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Brockwood Park, 2nd meeting 1980

Questions and Answers 45th Question Brockwood Park 2nd Question & Answer Meeting 4th September 1980 'Compassion'

Question: Does compassion spring from observation, or thought? Is not compassion an emotional feeling?

I do not know how to answer this. What is compassion? Is it emotion, something romantic? Does it expend itself in some kind of social work? One has to find out what compassion is, what love is. Is love desire? Is love pleasure? And can there be love where there is ambition? Can there be love when one is trying to become something - not only in the outward world but also psychologically where there is this constant struggle to be or to become something? Can there be love when there is jealousy and violence; when there is division between you and me? Can there be love when you are nationalistic? In this nationalistic division and the division of beliefs, images, can there be love? Of course there can be no love when there is such division. But all of us are so heavily conditioned, and we accept that conditioning as normal.

What is the relationship of love to sorrow? Can suffering and love go together - not only personal suffering but the enormous suffering of mankind, the suffering that wars have brought about and are still bringing about, the suffering of people living in totalitarian states - can there be love when there is suffering? Or is it only with the ending of suffering that there is passionate compassion?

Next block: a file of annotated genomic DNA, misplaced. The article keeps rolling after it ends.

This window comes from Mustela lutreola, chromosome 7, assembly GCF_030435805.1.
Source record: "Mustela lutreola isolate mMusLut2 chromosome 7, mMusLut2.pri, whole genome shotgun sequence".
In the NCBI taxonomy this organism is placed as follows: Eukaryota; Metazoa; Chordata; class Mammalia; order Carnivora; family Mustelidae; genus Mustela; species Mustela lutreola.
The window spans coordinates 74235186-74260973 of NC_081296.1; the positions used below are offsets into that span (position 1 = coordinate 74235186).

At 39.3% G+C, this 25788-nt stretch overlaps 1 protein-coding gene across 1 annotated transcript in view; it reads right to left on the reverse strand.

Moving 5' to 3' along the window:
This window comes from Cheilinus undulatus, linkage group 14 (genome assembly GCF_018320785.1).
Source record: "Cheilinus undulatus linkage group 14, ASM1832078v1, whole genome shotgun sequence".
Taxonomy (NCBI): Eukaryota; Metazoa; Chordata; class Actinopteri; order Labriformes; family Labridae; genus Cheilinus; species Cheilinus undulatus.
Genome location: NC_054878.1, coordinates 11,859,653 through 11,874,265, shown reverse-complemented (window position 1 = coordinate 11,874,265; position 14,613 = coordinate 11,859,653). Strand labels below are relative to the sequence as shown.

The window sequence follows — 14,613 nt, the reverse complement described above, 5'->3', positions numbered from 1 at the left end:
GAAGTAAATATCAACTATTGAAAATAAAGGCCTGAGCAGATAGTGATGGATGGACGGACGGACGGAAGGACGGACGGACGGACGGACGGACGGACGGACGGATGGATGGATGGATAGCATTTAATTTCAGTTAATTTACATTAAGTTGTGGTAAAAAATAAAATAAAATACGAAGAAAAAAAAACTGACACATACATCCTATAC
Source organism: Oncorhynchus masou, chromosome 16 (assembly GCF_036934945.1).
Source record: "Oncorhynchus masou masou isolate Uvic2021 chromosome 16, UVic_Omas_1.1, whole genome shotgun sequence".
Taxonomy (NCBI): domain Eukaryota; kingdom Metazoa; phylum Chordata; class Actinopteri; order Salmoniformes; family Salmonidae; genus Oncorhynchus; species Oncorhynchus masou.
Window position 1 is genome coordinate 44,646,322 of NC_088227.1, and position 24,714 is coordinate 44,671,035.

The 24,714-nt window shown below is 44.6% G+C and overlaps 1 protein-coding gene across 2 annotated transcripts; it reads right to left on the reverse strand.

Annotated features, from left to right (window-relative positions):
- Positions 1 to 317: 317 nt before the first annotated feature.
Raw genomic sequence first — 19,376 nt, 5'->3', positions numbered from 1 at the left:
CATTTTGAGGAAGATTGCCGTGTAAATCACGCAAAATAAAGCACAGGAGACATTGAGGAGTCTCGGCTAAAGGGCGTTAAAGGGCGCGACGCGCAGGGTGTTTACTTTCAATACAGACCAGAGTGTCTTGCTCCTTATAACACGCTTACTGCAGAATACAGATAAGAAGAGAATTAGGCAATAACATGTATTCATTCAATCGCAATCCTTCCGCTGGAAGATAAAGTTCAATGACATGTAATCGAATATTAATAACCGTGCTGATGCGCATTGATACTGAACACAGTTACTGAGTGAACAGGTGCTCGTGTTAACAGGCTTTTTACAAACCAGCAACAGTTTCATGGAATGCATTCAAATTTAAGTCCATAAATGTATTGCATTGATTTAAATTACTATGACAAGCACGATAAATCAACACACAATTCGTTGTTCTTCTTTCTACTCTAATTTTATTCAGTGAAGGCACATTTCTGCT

After stating all this, where are we? Is love just an ideal - something which we do not know and therefore want to have: that extraordinary sense of great compassion? But we will not pay the price for it. We would like to have this marvellous jewel but are unwilling to make a gesture, do something that will bring it about. If you want peace you must live peacefully, not be divided into nations with wars and all the hideousness that is going on. So what price do we pay for this, not coins and paper, but inwardly? How deeply, profoundly, do I see that nationalism, that all division, must end in myself as a human being? Because one human being - whether you or I - is like the rest of the world, psychologically. We all suffer, we all go through agonies, we all go through great fears, uncertainties, confusion, we are all caught in absurd religious nonsense. We are that. Can we see the totality, not as an idea, not as something longed for, but as a fact, as a burning, actual, daily fact? Then out of that perception the responsibility of compassion comes. Compassion goes with great intelligence. That intelligence is not the operation of knowledge. Knowledge can solve many problems, intellectual and technical, but intelligence is something entirely different. Please do not accept what I am saying, just look at it. You may have read a great deal, be capable of great arguments and of solving problems, but the problem-solving mind is not the intelligent mind. Intelligence comes with compassion, with love. And when that intelligence is an action of compassion it is global, not a particular action.

Questions and Answers

Brockwood Park, 2nd meeting 1980

Questions and Answers 45th Question Brockwood Park 2nd Question & Answer Meeting 4th September 1980 'Compassion'

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